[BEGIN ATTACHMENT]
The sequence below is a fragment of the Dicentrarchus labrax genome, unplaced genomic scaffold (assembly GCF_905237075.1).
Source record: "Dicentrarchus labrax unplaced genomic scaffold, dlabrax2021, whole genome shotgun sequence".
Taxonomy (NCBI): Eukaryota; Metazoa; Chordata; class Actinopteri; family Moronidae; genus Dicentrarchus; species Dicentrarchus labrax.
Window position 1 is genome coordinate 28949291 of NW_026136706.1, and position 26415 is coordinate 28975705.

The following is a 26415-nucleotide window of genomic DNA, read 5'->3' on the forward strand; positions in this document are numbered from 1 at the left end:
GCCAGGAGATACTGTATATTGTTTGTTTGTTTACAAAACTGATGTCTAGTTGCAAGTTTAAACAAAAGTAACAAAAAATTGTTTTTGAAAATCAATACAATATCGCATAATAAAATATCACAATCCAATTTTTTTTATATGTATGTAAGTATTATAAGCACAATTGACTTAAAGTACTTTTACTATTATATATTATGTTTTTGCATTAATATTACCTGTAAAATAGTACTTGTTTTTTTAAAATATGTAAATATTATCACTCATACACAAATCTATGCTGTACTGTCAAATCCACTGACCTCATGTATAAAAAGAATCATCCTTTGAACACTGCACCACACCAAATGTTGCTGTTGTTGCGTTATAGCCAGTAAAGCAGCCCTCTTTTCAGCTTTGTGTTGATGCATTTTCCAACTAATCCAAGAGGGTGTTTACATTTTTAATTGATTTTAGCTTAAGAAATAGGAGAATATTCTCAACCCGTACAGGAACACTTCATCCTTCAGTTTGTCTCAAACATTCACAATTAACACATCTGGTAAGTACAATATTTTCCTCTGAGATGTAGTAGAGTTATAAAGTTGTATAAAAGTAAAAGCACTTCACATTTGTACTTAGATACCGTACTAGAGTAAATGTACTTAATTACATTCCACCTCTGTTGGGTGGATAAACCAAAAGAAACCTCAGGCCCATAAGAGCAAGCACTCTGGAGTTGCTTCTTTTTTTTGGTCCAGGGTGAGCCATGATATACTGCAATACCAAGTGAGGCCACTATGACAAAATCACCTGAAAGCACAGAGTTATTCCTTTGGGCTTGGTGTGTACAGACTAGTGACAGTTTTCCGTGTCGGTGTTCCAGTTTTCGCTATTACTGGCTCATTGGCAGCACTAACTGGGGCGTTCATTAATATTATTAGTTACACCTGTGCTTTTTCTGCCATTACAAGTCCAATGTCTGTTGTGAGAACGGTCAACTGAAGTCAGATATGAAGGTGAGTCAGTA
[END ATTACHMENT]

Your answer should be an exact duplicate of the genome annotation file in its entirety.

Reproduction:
The sequence below is a fragment of the Dicentrarchus labrax genome, unplaced genomic scaffold (assembly GCF_905237075.1).
Source record: "Dicentrarchus labrax unplaced genomic scaffold, dlabrax2021, whole genome shotgun sequence".
Taxonomy (NCBI): Eukaryota; Metazoa; Chordata; class Actinopteri; family Moronidae; genus Dicentrarchus; species Dicentrarchus labrax.
Window position 1 is genome coordinate 28949291 of NW_026136706.1, and position 26415 is coordinate 28975705.

The following is a 26415-nucleotide window of genomic DNA, read 5'->3' on the forward strand; positions in this document are numbered from 1 at the left end:
GCCAGGAGATACTGTATATTGTTTGTTTGTTTACAAAACTGATGTCTAGTTGCAAGTTTAAACAAAAGTAACAAAAAATTGTTTTTGAAAATCAATACAATATCGCATAATAAAATATCACAATCCAATTTTTTTTATATGTATGTAAGTATTATAAGCACAATTGACTTAAAGTACTTTTACTATTATATATTATGTTTTTGCATTAATATTACCTGTAAAATAGTACTTGTTTTTTTAAAATATGTAAATATTATCACTCATACACAAATCTATGCTGTACTGTCAAATCCACTGACCTCATGTATAAAAAGAATCATCCTTTGAACACTGCACCACACCAAATGTTGCTGTTGTTGCGTTATAGCCAGTAAAGCAGCCCTCTTTTCAGCTTTGTGTTGATGCATTTTCCAACTAATCCAAGAGGGTGTTTACATTTTTAATTGATTTTAGCTTAAGAAATAGGAGAATATTCTCAACCCGTACAGGAACACTTCATCCTTCAGTTTGTCTCAAACATTCACAATTAACACATCTGGTAAGTACAATATTTTCCTCTGAGATGTAGTAGAGTTATAAAGTTGTATAAAAGTAAAAGCACTTCACATTTGTACTTAGATACCGTACTAGAGTAAATGTACTTAATTACATTCCACCTCTGTTGGGTGGATAAACCAAAAGAAACCTCAGGCCCATAAGAGCAAGCACTCTGGAGTTGCTTCTTTTTTTTGGTCCAGGGTGAGCCATGATATACTGCAATACCAAGTGAGGCCACTATGACAAAATCACCTGAAAGCACAGAGTTATTCCTTTGGGCTTGGTGTGTACAGACTAGTGACAGTTTTCCGTGTCGGTGTTCCAGTTTTCGCTATTACTGGCTCATTGGCAGCACTAACTGGGGCGTTCATTAATATTATTAGTTACACCTGTGCTTTTTCTGCCATTACAAGTCCAATGTCTGTTGTGAGAACGGTCAACTGAAGTCAGATATGAAGGTGAGTCAGTA